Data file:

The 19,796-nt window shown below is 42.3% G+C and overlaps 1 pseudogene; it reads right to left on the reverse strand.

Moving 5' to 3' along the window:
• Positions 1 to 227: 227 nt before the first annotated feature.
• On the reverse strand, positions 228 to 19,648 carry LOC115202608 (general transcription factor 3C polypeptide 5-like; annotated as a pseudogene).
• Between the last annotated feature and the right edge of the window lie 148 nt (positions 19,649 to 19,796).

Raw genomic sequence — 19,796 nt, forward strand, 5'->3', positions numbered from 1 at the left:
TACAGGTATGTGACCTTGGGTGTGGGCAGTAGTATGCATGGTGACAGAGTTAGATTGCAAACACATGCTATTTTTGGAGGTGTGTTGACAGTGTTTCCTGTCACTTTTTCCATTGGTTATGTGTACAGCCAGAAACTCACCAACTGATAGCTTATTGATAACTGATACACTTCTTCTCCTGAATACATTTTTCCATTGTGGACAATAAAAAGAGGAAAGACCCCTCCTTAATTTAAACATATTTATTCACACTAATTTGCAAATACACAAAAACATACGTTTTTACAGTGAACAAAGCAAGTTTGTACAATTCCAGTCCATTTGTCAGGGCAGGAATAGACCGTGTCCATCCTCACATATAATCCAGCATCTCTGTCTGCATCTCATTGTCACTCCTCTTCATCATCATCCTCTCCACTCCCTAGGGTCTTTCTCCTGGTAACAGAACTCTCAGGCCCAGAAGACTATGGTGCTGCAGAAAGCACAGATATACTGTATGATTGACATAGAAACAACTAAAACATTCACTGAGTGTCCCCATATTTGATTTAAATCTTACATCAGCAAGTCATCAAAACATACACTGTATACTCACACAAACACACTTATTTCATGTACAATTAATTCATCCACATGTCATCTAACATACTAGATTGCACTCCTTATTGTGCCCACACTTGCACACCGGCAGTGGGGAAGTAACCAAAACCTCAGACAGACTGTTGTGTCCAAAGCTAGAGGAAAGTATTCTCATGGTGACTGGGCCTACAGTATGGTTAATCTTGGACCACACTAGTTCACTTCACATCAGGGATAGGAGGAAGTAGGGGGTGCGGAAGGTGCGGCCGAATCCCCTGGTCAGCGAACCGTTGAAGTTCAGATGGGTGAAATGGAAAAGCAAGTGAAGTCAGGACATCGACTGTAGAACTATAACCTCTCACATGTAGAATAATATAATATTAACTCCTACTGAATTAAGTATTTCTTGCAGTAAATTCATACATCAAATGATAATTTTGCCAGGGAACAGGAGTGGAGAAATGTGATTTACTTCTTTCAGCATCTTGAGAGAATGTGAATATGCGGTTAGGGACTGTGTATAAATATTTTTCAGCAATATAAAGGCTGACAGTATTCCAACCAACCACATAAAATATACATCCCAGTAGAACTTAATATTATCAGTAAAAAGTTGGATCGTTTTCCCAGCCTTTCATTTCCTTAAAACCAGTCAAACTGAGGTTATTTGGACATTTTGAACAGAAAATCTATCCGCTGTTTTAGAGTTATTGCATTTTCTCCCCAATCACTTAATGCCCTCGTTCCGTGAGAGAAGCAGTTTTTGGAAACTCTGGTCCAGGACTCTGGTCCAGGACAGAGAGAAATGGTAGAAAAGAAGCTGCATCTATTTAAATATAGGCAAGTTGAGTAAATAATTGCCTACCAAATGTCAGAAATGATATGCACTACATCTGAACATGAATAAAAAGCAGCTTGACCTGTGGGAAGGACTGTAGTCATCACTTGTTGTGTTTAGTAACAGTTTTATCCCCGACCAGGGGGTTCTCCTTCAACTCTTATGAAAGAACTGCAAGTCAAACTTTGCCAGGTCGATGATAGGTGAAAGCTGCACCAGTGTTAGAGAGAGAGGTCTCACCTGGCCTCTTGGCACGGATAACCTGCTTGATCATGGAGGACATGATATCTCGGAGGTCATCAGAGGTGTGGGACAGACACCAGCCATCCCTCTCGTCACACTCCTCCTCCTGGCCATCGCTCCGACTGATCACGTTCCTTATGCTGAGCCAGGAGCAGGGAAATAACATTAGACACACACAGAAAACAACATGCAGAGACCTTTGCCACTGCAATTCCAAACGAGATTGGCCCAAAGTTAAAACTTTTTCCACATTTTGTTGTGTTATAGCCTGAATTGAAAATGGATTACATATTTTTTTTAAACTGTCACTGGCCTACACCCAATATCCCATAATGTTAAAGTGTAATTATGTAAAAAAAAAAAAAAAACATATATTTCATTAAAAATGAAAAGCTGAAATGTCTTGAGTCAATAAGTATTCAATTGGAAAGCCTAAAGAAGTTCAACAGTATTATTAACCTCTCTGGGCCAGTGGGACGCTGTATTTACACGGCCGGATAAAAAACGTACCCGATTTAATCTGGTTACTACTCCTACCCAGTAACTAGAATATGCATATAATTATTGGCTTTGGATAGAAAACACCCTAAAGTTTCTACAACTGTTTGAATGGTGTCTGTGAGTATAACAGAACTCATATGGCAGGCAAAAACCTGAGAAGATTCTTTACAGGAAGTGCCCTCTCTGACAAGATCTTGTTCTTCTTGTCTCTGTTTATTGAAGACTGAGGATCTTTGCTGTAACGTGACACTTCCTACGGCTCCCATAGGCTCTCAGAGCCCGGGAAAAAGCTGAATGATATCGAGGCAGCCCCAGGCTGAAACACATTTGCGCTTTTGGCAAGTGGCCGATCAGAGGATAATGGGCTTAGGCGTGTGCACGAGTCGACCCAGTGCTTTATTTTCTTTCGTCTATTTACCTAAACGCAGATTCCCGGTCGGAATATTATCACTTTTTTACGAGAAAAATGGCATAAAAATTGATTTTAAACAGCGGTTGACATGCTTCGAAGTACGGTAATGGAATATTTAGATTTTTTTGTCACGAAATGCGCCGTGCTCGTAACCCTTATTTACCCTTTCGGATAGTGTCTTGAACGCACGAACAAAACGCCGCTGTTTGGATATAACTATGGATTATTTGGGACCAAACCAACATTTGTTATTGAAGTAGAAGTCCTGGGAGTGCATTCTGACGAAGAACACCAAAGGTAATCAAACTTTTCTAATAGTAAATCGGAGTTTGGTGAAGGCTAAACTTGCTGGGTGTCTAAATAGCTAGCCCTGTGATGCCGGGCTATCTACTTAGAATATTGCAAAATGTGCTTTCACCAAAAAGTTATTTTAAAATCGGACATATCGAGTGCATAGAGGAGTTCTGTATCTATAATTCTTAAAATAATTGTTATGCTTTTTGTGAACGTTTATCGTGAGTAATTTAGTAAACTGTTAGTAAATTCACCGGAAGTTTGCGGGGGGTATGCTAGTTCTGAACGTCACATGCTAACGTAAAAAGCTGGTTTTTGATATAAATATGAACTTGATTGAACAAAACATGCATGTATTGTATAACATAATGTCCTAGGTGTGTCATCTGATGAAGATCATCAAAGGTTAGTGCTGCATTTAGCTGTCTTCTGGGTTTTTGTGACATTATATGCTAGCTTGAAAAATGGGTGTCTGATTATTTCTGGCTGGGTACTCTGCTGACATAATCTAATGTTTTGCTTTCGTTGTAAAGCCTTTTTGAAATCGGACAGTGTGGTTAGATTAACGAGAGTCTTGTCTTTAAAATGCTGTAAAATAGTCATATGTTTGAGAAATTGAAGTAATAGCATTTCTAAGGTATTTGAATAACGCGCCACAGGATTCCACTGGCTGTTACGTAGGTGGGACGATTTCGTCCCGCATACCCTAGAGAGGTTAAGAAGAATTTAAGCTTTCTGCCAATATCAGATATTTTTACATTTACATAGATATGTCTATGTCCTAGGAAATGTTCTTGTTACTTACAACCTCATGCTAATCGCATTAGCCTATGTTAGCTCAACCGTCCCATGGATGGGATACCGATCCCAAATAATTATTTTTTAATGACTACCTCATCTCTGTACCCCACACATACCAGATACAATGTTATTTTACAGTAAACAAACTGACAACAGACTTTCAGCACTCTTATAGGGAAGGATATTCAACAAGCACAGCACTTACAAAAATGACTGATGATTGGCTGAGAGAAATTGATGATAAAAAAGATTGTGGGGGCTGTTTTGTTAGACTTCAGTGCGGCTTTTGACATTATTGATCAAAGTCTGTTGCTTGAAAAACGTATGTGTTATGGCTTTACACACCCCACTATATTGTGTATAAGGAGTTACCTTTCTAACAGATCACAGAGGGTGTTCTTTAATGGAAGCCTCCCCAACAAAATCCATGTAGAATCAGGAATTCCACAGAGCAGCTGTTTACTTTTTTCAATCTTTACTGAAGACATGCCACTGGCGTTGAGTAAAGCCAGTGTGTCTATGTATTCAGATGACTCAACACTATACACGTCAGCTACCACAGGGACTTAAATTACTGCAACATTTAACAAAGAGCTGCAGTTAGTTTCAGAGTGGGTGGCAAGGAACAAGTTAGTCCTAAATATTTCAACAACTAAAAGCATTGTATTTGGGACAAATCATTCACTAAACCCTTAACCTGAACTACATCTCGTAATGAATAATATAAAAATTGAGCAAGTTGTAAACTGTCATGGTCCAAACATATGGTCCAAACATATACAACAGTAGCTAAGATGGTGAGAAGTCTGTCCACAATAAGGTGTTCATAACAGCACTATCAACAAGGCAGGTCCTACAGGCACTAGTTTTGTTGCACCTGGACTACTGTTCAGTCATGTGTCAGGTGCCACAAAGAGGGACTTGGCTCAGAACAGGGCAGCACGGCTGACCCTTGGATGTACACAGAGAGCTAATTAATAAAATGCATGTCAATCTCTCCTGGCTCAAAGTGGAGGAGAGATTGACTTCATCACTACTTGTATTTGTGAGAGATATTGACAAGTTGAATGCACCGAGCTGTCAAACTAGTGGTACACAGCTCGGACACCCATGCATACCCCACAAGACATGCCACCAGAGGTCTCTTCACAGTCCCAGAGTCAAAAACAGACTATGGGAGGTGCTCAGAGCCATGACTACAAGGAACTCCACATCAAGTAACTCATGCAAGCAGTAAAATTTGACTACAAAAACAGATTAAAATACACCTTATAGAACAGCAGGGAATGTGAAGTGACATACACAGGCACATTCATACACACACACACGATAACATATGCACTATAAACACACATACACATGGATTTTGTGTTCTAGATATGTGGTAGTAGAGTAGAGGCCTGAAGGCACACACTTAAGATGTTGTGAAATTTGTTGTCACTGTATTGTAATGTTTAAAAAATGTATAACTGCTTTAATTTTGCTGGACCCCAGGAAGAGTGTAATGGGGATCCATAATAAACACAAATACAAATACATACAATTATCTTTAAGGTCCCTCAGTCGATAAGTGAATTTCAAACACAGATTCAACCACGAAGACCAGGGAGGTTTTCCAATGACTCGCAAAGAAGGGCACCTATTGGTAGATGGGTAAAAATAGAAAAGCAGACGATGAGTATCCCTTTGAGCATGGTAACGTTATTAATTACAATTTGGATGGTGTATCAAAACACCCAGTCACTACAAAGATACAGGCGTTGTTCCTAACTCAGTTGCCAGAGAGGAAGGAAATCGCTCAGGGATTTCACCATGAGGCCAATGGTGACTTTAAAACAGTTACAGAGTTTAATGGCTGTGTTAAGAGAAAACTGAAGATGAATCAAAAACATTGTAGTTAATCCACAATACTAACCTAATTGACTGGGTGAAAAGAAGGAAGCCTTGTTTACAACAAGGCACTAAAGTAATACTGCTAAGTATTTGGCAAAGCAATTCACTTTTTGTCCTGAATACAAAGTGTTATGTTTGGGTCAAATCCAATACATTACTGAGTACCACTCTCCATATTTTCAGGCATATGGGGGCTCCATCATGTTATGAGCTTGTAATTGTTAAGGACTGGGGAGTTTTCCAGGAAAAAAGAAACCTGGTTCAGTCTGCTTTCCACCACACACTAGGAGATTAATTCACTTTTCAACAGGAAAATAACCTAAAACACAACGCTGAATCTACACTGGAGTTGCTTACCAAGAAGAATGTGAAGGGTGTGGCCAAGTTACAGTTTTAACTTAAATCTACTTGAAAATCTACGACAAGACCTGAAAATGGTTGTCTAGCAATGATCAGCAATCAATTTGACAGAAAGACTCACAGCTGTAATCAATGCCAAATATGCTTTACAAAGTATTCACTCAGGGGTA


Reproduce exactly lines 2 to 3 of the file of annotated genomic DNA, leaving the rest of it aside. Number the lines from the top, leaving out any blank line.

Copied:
Moving 5' to 3' along the window:
• Positions 1 to 227: 227 nt before the first annotated feature.